All NRE reports represent a moment in time. For the most accurate data, please search on the Detailed View page. The website is updated daily, frequently with exonerations that occurred in the past.
On May 23, 1969, a massive fire broke out at the Adult Correctional Institution in Cranston, Rhode Island.
Three inmates – Emil Carsetti Jr., Gennaro D’Amico, and Raymond Wilbur – were charged with statutory burning of a building.
The men received a jury trial in the Rhode Island Superior Court, with Judge James C. Bulman presiding. Inmate Domingo Baptiste was the state’s key witness, testifying that he saw Carsetti, D’Amico, and Wilbur set the fire. The defense claimed it was Baptiste who set the fire.
On October 29, 1969, the jury found the three men guilty of statutory burning of a building. Each was sentenced to 15 years in prison. Before reading their sentences, Judge Bulman asked the defendants if they had anything to say, and each said he was innocent. Following his conviction, Carsetti was held in solitary confinement for 728 days.
D’Amico later submitted an affidavit saying that he started the fire with Baptiste, and Carsetti and Wilbur were not involved. Gerard W. Bessette, who had also testified at the trial, submitted a separate affidavit stating that he had lied when he testified that he saw Wilbur set the fire. In his affidavit, Bessette said it was Baptiste and D’Amico whom he had seen set the fire.
Carsetti and Wilbur were granted new trials in August 1973 based on this new evidence of perjured testimony. On January 3, 1974, Superior Court Judge Corrine P. Grande dismissed the indictments against Carsetti and Wilbur.
In 2021, Rhode Island passed legislation allowing qualifying wrongfully convicted individuals to receive compensation from the state. Carsetti’s arson conviction met the criteria and in 2022, the state awarded him compensation of $99,762 plus attorney's fees. He was now 79 years old. “It destroyed my whole life,” Carsetti said of his false conviction and time spent in solitary confinement. “There’s a lot of anger in me still, after 53 years.”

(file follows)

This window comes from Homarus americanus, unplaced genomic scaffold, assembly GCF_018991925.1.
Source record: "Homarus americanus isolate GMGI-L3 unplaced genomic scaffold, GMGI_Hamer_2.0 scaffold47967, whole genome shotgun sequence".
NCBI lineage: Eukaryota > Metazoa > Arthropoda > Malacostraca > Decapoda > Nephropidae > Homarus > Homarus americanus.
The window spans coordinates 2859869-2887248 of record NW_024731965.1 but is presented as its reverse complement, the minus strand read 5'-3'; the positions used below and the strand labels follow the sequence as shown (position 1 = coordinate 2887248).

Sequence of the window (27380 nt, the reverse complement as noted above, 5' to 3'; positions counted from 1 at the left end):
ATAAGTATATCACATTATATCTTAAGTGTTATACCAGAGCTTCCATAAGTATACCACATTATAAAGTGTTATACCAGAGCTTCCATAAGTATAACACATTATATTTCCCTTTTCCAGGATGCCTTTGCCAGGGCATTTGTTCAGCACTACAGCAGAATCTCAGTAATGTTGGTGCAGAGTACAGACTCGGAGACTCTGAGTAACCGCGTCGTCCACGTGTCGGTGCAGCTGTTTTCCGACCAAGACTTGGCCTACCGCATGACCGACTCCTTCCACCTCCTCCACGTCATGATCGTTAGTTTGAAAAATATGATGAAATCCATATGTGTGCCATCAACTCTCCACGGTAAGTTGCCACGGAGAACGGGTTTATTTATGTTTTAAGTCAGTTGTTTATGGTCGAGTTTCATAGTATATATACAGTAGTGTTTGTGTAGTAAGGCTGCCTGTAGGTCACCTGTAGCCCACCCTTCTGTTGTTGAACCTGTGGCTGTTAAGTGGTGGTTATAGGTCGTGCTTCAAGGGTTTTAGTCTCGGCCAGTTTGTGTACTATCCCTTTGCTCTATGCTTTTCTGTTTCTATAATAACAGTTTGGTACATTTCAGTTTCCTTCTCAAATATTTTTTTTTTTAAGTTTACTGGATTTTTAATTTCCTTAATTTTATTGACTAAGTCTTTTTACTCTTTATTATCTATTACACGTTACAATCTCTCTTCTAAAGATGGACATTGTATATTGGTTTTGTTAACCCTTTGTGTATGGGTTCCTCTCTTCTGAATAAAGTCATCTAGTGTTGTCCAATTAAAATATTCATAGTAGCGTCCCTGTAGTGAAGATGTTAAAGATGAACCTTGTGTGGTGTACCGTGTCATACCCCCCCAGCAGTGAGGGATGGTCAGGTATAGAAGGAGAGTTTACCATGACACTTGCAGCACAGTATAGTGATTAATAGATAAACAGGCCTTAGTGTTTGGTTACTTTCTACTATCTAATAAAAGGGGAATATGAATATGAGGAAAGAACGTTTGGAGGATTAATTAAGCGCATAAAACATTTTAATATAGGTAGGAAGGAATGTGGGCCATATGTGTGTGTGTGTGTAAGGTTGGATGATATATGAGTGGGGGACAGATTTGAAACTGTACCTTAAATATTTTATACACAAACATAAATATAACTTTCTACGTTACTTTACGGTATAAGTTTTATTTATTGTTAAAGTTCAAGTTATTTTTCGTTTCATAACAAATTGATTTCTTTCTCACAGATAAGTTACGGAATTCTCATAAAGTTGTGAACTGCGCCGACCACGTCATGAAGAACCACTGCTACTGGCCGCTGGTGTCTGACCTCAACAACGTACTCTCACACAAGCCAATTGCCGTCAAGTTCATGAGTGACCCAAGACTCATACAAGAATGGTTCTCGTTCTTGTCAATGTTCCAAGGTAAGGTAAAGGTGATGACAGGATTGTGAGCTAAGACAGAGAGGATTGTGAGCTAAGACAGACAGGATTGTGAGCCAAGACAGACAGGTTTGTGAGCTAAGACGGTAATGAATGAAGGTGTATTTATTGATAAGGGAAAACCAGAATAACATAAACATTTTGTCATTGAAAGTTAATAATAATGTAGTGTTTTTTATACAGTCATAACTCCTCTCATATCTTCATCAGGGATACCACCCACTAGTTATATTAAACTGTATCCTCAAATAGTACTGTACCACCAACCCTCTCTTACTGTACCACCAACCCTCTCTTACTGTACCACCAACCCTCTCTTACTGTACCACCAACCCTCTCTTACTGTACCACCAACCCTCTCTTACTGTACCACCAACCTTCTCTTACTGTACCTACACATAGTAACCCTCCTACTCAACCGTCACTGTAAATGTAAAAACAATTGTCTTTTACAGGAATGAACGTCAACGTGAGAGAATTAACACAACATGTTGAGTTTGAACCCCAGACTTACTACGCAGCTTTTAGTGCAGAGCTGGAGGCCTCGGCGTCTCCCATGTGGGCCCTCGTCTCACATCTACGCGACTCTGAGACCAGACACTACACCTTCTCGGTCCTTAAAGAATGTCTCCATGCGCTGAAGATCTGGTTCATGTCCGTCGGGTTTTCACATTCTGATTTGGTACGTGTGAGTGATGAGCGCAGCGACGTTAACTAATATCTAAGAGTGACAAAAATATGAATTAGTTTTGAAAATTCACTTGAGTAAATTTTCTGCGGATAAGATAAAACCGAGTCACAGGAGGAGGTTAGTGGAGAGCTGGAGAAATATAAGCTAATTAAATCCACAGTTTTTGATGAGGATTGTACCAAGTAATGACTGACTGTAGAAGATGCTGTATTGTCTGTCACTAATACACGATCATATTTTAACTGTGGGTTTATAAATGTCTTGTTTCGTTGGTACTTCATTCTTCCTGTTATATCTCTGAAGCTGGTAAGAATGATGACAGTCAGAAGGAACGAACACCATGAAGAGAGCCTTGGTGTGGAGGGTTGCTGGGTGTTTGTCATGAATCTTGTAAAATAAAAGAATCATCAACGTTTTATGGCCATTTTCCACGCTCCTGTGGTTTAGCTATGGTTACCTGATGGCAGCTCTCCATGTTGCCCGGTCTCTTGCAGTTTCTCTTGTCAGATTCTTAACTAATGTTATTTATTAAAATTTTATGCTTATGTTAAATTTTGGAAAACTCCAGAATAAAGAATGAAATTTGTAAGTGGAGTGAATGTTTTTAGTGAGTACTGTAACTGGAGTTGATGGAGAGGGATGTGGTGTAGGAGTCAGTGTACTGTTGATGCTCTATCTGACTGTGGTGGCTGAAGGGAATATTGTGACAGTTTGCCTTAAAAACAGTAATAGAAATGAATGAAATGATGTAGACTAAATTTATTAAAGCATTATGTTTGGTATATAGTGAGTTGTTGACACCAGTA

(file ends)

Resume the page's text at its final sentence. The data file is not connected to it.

The National Registry of Exonerations is a project of the Newkirk Center for Science & Society at University of California Irvine, the University of Michigan Law School and Michigan State University College of Law. It was founded in 2012 in conjunction with the Center on Wrongful Convictions at Northwestern University School of Law. The Registry provides detailed information about every known exoneration in the United States since 1989—cases in which a person was wrongly convicted of a crime and later cleared of all the charges based on new evidence of innocence. The Registry also maintains a more limited database of known exonerations prior to 1989.
We welcome new information from any source about exonerations already on our list and about cases not in the Registry that might be exonerations.